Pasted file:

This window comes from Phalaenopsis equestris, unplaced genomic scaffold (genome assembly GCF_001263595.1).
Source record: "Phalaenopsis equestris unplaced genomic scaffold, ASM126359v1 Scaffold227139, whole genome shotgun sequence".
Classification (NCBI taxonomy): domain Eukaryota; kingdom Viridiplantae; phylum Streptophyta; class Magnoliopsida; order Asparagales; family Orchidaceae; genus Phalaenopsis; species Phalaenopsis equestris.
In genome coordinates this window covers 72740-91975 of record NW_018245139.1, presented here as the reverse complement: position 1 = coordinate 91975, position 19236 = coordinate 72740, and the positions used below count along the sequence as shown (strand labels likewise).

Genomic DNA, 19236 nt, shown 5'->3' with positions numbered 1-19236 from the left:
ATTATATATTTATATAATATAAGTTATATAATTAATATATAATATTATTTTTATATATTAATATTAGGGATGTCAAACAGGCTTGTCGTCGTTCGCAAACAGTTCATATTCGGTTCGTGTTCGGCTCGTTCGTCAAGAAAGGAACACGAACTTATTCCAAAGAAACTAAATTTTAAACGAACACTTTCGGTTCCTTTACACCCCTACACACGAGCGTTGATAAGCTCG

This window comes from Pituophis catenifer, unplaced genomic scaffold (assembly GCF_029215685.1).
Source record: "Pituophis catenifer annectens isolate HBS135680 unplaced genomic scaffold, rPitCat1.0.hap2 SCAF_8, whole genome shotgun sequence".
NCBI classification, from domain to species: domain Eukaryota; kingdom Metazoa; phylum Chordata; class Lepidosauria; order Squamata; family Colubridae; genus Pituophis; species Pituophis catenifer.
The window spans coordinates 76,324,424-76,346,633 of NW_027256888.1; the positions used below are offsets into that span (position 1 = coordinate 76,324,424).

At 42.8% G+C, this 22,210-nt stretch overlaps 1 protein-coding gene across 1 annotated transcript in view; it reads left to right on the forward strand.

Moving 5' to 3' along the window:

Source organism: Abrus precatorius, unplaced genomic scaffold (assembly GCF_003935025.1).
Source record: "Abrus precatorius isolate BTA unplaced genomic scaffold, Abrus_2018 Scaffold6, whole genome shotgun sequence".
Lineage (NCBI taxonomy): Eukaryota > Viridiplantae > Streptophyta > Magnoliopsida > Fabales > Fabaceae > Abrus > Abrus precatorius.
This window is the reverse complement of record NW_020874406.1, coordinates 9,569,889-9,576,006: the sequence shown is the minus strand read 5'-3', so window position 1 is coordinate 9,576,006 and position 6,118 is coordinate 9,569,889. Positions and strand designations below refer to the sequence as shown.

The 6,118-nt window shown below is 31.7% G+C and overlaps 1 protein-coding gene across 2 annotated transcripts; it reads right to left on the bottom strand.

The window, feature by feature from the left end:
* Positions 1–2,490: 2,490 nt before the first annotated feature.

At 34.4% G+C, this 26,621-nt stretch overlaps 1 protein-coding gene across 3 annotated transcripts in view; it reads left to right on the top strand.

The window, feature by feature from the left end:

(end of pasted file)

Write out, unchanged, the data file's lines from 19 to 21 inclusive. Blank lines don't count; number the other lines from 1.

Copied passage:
* Positions 1–2,490: 2,490 nt before the first annotated feature.

At 34.4% G+C, this 26,621-nt stretch overlaps 1 protein-coding gene across 3 annotated transcripts in view; it reads left to right on the top strand.

The window, feature by feature from the left end: